If you want to improve your content creation skills, the best way is to actually make something and put it out there. Yes, it is scary. Yes, it will hurt to get feedback. But you have to go through this phase to become a successful content creator.
To tackle the above, I recommend creating a “Do 100” project. This is an idea that was popularized by my friend, Visakan Veerasamy. Basically, commit to making 100 of X, where X is the content creation skill you want to improve.
Here’s the magic of Do 100 Thing: the first 20 might look like crap, and you might think you’ll never get better if you do 1000, and then number 30 turns out better than you thought possible (h/t @shrinetothevine) pic.twitter.com/Kz8cISI5Yk
— visa is sorting thru old files (@visakanv) October 11, 2021
For example, if you’re trying to excel at making short-form videos, then commit to creating 100 TikTok videos. If you’re writing, commit to crafting 100 tweets or writing 100 blog posts. If you’re learning photography, post 100 photos on Instagram.
The reason why this works is twofold:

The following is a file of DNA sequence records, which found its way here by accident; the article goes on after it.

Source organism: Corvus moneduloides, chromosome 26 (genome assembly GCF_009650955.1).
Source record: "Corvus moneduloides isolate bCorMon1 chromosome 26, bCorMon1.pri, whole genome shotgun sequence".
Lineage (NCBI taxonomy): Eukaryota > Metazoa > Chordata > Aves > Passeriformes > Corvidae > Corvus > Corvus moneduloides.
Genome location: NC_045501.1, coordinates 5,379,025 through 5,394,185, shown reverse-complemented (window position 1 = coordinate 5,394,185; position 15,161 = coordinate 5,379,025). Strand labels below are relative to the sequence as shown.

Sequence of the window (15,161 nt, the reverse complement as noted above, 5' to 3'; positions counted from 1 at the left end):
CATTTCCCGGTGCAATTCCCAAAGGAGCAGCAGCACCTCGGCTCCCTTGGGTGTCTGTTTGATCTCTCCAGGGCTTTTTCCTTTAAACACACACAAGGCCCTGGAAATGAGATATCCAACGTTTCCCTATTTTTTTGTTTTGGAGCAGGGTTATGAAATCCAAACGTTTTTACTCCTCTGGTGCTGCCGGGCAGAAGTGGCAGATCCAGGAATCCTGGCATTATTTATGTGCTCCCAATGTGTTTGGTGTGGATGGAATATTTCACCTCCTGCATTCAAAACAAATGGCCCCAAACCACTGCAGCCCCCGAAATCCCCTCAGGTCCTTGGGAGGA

- Commitment – A project is a forcing hand. No more procrastination or constant deliberation. This is the reason why challenges like #tweet100 and #ship30for30 are so popular.
- Volume – A ceramics teacher split his class into two groups: One was graded solely on the quantity of work they produced, the other on the quality of work. The result: The group graded for quantity produced works of higher quality. Quantity leads to quality. The more you create, the better you become.
My story is similar too. While I didn’t call it a “Do 100” project back then, I committed to sending an email a day, five days a week, to the subscribers of my breakdance blog. I eventually wrote over a hundred emails. Looking back, I now realize this project really skyrocketed my writing skills.